Kathy Gosiger was preparing for a busy evening as general manager of Tom Reid’s Hockey City Pub when a young man walked in with a backpack and a skateboard. Backpacks are not allowed in the pub. Gosiger told the man he would have to leave the pack elsewhere. The man became aggressive and began shouting at Gosiger. He walked out the door, but before leaving the premises, he paced back and forth on the sidewalk cursing and threw a lit cigarette at the window and his skateboard at the building.

Scenes like this have become a frequent occurrence at Tom Reid’s and other nearby businesses since Freedom House opened last winter in a former fire station at 296 W. Seventh St. A drop-in day shelter for homeless people, Freedom House is operated by the nonprofit Listening House. Residents and business people in the area regularly happen upon used syringes, garbage and human feces littering the area, according to Patricia Salkowicz, president of the nearby Art Farm advertising agency. Panhandling, public urination and vagrancy are other regular complaints.

Saint Paul City Council member Rebecca Noecker, whose Ward 2 includes the neighborhood around Freedom House, said the day shelter is likely there to stay despite the complaints. According to her, the city worked with Listening House on dozens of possible locations for Freedom House before settling on the former fire station. “I think it’s the right kind of service in the right place at the right time,” Noecker said.

When asked about plans to address the complaints, Noecker said the city is investing “hundreds of thousands of dollars” in new community street teams who will direct visitors through the area, flag dangerous or disturbing behavior and pick up trash. She expects the teams to be deployed sometime in May following training.

That may not be soon enough for Gosiger, who has already hired private security in the wake of increased crime in the vicinity of Tom Reid’s. The pub’s security cameras have captured footage of violent assaults and public defecation on the sidewalk.

 

Noecker said it may not be possible to resolve the problems around Freedom House to everybody’s satisfaction. While complaints outnumber the accolades for Freedom House, she has heard from residents and business people who are happy to have the shelter in their area. “That would be my ideal,” Noecker said, “that (Freedom House) is accepted as a part of the community network.”

Representatives of businesses along West Seventh were scheduled to meet with city officials last week to discuss the problems related to Freedom House’s clients. Gosiger is worried that the situation might devolve. “It’s starting to really make me nervous,” she said.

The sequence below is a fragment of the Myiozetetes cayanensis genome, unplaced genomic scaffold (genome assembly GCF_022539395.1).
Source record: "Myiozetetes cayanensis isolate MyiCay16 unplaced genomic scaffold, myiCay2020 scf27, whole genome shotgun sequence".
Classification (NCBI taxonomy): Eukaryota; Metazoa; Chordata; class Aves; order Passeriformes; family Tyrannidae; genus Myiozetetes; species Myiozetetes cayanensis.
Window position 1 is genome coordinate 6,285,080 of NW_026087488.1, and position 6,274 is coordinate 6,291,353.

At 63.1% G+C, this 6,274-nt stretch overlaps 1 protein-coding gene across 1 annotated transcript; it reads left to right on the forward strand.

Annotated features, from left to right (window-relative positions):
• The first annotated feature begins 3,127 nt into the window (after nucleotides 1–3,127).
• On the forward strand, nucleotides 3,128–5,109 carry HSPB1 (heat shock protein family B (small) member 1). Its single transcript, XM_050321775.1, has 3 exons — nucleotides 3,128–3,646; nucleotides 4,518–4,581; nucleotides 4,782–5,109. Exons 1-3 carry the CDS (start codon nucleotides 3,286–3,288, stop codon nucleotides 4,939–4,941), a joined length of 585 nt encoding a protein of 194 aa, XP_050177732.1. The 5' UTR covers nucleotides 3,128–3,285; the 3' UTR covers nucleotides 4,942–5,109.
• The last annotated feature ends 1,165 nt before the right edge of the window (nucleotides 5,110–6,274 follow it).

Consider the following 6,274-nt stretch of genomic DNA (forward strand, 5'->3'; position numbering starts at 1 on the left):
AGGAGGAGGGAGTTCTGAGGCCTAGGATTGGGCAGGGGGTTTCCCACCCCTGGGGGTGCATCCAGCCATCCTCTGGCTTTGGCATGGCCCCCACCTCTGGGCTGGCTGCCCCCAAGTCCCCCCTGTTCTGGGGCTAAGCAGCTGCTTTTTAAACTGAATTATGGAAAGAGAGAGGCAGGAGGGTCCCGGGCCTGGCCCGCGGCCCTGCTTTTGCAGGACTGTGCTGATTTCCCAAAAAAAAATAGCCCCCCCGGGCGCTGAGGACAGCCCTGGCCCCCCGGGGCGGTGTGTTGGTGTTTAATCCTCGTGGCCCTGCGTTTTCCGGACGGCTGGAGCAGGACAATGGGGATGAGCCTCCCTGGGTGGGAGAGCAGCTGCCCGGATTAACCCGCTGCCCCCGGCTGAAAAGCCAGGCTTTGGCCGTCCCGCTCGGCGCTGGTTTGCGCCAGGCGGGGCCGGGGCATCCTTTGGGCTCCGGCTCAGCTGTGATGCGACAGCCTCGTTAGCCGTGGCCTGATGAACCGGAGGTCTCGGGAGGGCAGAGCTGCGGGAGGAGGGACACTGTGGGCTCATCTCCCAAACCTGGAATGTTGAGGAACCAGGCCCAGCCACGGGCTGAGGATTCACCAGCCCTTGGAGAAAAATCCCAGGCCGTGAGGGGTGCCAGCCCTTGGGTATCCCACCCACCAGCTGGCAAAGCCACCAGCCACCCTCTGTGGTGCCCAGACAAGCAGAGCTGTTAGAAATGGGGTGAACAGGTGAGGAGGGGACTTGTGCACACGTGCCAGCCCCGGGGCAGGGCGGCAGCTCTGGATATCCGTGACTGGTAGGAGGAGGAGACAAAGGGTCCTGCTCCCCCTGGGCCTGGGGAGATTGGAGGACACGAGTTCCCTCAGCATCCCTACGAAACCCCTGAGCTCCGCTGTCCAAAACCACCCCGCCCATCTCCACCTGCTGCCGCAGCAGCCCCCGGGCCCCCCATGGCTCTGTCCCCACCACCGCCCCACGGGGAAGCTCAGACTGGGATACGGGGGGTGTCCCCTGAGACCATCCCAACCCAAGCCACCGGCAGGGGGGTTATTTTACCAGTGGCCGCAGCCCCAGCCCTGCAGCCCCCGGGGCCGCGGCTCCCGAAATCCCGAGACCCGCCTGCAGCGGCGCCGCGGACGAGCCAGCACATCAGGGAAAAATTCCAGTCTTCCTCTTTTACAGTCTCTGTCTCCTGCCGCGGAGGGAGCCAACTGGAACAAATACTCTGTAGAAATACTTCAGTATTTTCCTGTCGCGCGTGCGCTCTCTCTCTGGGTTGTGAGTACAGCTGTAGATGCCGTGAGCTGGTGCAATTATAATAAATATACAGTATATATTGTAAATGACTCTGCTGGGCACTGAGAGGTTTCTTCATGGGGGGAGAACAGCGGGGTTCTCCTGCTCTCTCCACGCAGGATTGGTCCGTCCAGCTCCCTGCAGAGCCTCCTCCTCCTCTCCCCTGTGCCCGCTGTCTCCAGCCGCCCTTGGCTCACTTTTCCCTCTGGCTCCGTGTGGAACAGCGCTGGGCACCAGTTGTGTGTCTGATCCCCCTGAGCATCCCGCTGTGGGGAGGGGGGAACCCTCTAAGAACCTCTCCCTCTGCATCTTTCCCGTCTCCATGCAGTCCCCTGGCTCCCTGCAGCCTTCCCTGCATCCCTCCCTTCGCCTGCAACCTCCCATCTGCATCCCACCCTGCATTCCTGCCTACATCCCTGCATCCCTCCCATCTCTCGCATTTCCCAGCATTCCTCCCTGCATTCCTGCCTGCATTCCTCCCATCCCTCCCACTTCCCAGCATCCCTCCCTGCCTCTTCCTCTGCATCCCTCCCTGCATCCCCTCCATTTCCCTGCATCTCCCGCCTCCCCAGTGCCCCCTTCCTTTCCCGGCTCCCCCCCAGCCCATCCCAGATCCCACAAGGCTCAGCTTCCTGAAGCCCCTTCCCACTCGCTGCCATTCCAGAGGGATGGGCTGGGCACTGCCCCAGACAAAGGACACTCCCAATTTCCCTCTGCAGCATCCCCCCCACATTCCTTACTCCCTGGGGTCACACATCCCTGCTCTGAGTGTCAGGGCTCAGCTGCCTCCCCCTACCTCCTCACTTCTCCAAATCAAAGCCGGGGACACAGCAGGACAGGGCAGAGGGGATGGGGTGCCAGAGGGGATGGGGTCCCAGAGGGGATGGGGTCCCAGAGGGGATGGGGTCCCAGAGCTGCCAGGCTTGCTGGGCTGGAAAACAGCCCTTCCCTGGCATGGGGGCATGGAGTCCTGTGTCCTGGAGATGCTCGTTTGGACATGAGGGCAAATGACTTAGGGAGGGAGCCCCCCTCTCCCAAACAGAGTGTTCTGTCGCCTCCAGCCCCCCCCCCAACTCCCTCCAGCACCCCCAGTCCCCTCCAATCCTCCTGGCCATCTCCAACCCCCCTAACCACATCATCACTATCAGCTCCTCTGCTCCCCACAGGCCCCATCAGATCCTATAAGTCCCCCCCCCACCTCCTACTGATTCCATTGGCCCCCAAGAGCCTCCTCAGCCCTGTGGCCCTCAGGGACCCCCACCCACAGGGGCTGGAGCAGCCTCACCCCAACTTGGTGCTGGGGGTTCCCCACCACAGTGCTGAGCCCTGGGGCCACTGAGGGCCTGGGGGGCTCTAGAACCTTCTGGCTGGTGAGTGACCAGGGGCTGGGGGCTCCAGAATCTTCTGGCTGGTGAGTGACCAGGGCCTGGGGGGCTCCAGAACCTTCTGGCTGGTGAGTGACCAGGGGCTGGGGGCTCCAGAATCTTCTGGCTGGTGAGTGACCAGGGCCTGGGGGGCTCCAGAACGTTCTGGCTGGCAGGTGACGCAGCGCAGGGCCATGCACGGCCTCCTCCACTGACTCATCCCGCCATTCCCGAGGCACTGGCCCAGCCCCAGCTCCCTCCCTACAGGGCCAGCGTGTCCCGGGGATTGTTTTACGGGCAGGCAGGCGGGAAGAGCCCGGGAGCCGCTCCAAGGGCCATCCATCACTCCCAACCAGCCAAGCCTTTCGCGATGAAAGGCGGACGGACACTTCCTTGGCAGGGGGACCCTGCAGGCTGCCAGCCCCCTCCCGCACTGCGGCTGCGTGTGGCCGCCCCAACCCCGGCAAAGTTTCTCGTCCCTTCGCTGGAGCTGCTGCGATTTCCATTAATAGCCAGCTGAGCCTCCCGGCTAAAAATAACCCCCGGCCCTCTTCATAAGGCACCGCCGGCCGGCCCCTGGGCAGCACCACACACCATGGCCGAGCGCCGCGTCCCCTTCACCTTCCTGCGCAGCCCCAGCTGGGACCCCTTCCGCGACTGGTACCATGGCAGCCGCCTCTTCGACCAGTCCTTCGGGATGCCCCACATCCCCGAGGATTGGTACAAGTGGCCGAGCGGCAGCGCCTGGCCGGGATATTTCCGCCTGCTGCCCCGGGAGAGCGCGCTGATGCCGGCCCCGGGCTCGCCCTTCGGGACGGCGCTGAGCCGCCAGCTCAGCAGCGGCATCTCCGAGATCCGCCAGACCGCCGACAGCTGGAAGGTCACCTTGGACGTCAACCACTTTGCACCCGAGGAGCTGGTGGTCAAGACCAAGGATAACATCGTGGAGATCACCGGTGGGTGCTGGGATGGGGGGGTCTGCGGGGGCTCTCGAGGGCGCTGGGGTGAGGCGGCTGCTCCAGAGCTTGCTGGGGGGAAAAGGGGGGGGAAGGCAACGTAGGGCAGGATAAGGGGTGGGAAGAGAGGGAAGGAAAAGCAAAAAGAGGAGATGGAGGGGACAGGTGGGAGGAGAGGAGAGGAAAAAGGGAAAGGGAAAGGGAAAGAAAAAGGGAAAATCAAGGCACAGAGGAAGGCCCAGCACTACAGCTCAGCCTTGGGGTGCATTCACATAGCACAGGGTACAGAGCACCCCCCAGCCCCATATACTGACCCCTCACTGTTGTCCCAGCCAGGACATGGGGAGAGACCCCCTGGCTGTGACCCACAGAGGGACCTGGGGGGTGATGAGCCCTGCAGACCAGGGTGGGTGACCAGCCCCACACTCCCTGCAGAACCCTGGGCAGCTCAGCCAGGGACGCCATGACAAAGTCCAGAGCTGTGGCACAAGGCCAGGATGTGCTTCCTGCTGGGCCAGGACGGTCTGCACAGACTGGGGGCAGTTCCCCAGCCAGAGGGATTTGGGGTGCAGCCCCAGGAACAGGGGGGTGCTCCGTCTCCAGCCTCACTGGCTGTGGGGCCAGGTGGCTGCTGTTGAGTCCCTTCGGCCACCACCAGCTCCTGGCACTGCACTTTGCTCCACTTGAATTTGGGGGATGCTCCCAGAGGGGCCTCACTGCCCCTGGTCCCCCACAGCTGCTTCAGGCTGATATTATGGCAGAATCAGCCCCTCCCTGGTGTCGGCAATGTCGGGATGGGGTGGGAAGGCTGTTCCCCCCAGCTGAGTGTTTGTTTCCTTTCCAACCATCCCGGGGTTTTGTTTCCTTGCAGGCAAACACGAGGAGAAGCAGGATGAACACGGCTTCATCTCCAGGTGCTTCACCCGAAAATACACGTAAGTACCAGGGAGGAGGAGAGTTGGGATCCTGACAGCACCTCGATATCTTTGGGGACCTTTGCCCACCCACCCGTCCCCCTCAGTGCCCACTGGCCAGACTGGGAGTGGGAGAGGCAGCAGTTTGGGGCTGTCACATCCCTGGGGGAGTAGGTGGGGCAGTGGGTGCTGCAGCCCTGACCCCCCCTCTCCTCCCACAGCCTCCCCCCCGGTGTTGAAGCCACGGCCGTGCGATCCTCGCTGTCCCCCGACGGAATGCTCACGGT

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Representatives of Freedom House would not respond to requests for comment. However, Richard Howell, who frequents the day shelter, said it provides a critical lifeline for people like him. Howell will often grab a meal and take a shower at Freedom House before spending his day on the streets. “Freedom House saved my neck,” he said. “It’s in the right spot because it’s where the people are.”

Listening House has been providing shelter and other resources for people experiencing homelessness or other crises for 37 years. After losing its downtown location to redevelopment, it moved into First Lutheran Church in Saint Paul’s Dayton’s Bluff neighborhood. Neighbors there complained about disturbances, and when the city imposed operating restrictions in response to those complaints, Listening House filed suit.

Freedom House was meant to replace the public libraries and recreation centers where many of Saint Paul’s homeless people sought shelter before those facilities were shuttered by the pandemic. It is open from 8 a.m.-8 p.m. daily, providing food, water and clothing for those experiencing homelessness.

Freedom House
A client of Freedom House, Richard Howell takes a break in front of the former West Seventh Street fire station that has been turned into a day shelter for people experiencing homelessness. Photo by Casey Ek

Noecker said it may not be possible to resolve the problems around Freedom House to everybody’s satisfaction. While complaints outnumber the accolades for Freedom House, she has heard from residents and business people who are happy to have the shelter in their area. “That would be my ideal,” Noecker said, “that (Freedom House) is accepted as a part of the community network.”

Rhonda Otteson, executive director of the Minnesota Coalition for Homeless, of which Listening House is a member, said she is lobbying state legislators to allocate $50 million in capital funding to expand shelters and other resources for homeless people. The measure, Otteson said, would be a crucial step in solving homelessness statewide.

“The more resources a shelter has, the more effective it can be at moving folks into permanent shelter,” Otteson said. “This is a statewide problem, and it takes everybody coming together to solve the problem.”

— Casey Ek

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